“He traveled to Constantinople to learn the secrets of the trade and was ready when the hammam opened in 1782,” they wrote. “His family was never to leave the domed rooms of the Hammam al-Pasha: in 1952, the last attendant, Hajj Bashir, extinguished the flame that heated the water. The hammam was abandoned for many years, then turned into a museum, and eventually restored to its former splendor. Now we can only imagine the everyday life of this hammam, as statues, rather than loyal clients, laze in the entrance room to the bath. Other statues depict bodies waiting to become accustomed to the change in temperature, while in the caldarium, they lie sprawled on the burning-hot marble.”
According to them, “The hammam was the center of social life of a small community, a place for rest, for idling the time away, but also for light entertainment, parties, a mix of business and trade. Wrapped in hot towels, rich and poor were indistinguishable: the steam of the Turkish bath did away, as, at least for a few hours, it still does today, with differences of social class.”
On the tour, they display a video called “The Last Attendant,” which recounts a vivid tale to tell the city’s history. The video starts out by telling visitors who was Al Jazzar, who commissioned the construction of the bath house, so that worshipers at the Al Jazzar Mosque can bathe before praying: “Al Jazar was the governor of the district in its golden age. I heard stories about him from my grandfather. He especially liked to talk about how Al Jazzar defeated Napoleon. Napoleon had landed here and said that Acre was the key to the holy land. Al Jazzar set a trap for the French.”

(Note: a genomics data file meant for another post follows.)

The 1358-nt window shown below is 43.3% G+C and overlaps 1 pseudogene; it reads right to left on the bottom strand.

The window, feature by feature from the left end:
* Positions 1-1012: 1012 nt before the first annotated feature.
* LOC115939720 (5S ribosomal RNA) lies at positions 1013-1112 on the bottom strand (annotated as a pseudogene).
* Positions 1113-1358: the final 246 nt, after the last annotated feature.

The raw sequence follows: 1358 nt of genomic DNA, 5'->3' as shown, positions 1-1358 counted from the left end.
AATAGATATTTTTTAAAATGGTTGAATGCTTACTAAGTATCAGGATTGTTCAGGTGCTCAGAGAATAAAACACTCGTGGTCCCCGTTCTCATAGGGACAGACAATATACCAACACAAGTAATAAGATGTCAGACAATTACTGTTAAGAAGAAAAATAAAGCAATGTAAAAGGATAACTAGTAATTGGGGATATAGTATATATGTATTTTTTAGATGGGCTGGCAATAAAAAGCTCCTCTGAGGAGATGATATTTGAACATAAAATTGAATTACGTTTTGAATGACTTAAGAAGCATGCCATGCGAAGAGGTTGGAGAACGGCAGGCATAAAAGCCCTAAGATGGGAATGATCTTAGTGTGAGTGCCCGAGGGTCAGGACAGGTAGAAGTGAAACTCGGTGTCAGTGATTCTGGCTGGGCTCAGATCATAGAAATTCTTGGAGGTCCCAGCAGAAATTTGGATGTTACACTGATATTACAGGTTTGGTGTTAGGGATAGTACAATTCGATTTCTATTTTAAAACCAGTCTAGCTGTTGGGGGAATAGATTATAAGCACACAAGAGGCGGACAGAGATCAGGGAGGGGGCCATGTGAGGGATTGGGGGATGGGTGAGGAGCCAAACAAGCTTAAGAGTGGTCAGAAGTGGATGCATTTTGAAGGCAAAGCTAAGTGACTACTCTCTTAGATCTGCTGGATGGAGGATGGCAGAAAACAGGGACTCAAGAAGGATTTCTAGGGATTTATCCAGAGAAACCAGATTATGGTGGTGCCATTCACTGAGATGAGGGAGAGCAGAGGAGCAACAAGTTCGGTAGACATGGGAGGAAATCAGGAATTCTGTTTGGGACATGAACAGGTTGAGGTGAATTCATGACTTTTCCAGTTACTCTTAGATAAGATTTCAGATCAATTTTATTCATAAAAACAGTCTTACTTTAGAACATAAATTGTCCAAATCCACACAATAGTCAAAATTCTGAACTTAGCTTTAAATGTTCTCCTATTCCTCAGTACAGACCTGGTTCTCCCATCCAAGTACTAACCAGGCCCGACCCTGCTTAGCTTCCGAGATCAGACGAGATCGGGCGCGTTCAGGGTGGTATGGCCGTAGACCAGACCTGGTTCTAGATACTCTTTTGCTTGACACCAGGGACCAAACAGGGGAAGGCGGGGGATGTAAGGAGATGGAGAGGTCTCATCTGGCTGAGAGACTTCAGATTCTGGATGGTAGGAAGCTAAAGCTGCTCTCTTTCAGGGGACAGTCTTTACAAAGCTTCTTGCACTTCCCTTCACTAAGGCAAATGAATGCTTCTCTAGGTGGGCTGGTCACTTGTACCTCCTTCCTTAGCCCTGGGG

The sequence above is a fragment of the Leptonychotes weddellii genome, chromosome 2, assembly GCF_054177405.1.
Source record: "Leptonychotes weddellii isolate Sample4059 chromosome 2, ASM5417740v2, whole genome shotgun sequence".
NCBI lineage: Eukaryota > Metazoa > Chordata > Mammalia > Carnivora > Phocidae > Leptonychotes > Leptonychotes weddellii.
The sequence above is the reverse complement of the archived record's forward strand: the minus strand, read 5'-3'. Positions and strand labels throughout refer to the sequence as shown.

With the help of the British, Al Jazzar successfully managed to keep Napoleon out of Acre, which caused the French leader to withdraw in disarray. This act prompted Al Jazzar to win much respect throughout the Ottoman Empire.
According to the video, Al Jazzar’s reasons for building the bath house were blatantly obvious: “With all of the palaces and great walls, Al Jazzar realized that the city needed a bath house. Then, he built one and called my grandfather to say: I am building a new hammam. I want you to be the chief attendant.” According to the video, his grandfather preferred to serve Al Jazzar as a soldier and not to run a hammam bath. But, it was all in vain: “You are going to Istanbul. The sultan’s bath attendants await you.” So, he started a bath dynasty that would last several hundred years.
Israel Today spoke with a local resident of Acre, who claimed that Hammam Al Pasha is one of the “great jewels of the city.” However, this resident felt greatly sad that the Hammam Al Pasha today is just a museum and not an operating bath house: “It would be better for the local residents and tourists alike if Hammam Al Pasha was an operational hammam today like it was in past generations, so that tourists and locals alike can enjoy bathing in this historic bath house, like one can in other areas of the Arab world.”
However, it should be noted that it is possible for tourists to enjoy the Ottoman Turkish bathing experience at the Ghattas Turkish Bath House in Acre. For 800 NIS, a couple or a couple of friends can spend two hours alone in the hammam, receiving unique Turkish massages, bathing in hot steam, enjoying a jacuzzi and sauna, and sipping traditional Turkish tea with sweets and fruit. Like the Hammam Al Pasha, the Ghattas Turkish Bath House is also located inside of a historic building. However, the difference is that the building was not commissioned by the great Al Jazzar, the mastermind behind so many Ottoman-era buildings in Acre who had the honor of outwitting Napoleon and keeping him out of the Holy Land.